People with systemic lupus erythematosus, or SLE, who received a “booster” dose of SARS-CoV-2 vaccine after full vaccination are roughly half as likely to have a subsequent “breakthrough” COVID-19 infection, a new study shows.
The finding, researchers say, should offer reassurance to the more than 200,000 Americans who have SLE, a condition in which the body’s immune system mistakenly attacks its own healthy tissues, especially joints and skin. Immune-suppressing drugs, such as steroids, needed to control symptoms of the disease, place them at increased risk of infections, including SARS-CoV-2.
Led by researchers at NYU Grossman School of Medicine, the new study tracked the health of 163 fully vaccinated men and women being treated for SLE at its affiliated hospitals in New York City. The researchers’ goal was to see who became infected with the virus over at least six months, given that more than half were taking at least one immune-suppressing medication for their SLE. All had received some combination of the vaccines manufactured by Pfizer, Moderna, or Johnson & Johnson prior to June 2021, but only 125 had received a third or booster dose of vaccine.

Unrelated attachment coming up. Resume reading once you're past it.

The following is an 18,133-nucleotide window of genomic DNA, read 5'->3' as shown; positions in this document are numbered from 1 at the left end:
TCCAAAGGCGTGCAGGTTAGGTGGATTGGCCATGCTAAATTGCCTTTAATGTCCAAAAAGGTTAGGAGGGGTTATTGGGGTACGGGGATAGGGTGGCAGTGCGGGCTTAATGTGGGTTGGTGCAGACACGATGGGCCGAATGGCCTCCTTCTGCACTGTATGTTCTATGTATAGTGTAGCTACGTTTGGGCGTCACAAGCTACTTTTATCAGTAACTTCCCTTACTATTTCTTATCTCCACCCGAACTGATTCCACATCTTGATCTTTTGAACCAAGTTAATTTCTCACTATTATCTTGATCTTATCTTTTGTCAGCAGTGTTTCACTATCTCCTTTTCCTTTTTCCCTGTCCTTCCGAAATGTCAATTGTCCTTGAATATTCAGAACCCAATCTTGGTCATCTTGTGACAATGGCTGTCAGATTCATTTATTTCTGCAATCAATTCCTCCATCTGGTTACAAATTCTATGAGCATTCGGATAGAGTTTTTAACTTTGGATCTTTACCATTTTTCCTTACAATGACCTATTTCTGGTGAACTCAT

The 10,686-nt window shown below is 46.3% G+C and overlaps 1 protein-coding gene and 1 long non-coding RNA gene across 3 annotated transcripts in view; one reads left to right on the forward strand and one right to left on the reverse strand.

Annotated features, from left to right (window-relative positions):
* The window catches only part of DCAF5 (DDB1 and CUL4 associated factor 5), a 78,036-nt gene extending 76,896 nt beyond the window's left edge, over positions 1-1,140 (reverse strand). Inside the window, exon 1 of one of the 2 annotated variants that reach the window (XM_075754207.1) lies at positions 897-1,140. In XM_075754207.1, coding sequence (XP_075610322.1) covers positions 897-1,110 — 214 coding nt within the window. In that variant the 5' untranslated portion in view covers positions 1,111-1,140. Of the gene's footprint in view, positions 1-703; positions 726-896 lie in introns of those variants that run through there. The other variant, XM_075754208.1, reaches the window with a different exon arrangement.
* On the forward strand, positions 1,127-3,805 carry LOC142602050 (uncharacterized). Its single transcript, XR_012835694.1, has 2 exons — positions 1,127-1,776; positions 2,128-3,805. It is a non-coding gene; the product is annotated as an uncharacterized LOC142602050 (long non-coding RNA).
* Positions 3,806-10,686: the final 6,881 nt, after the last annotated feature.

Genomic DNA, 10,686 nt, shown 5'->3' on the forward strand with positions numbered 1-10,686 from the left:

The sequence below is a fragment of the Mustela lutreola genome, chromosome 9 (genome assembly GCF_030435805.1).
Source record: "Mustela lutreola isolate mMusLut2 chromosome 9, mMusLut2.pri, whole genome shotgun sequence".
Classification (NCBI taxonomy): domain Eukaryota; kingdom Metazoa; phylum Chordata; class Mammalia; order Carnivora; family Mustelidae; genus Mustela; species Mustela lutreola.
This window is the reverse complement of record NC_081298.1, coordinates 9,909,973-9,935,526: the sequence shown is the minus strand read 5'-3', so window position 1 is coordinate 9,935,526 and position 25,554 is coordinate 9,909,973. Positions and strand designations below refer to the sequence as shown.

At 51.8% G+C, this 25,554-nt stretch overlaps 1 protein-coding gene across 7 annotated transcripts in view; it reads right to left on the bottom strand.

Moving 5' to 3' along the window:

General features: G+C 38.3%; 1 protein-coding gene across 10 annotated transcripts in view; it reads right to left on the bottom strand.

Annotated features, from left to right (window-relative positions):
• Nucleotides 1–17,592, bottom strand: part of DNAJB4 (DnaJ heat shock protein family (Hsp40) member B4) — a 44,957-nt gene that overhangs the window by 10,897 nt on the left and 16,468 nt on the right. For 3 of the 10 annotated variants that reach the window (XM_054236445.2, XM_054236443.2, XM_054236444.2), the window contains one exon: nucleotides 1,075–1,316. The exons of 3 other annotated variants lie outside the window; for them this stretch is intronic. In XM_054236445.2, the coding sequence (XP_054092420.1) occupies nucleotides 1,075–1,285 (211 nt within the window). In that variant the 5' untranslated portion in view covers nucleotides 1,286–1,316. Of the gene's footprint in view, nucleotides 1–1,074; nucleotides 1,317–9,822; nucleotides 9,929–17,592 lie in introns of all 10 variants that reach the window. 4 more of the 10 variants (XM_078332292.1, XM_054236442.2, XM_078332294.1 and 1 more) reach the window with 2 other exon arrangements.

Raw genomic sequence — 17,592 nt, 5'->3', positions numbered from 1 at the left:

Publishing in the journal The Lancet Rheumatology online July 12, the study showed that at the end of the monitoring period (April 24, 2022), 44 vaccinated SLE patients had had breakthrough infections, with two needing hospitalization (but both surviving their infection).
Among those with breakthrough infections, 28 of 125, or 22%, had received a booster, while 16 of 38, or 42%, had not. Notably, according to investigators, the majority of breakthrough infections (42 of 44) occurred after Dec. 2, 2021, when the city detected its first case of the highly contagious omicron variant.
Another key study finding was among 57 of the study participants who agreed to have their blood antibody levels checked, once after full vaccination and again after receiving their booster.
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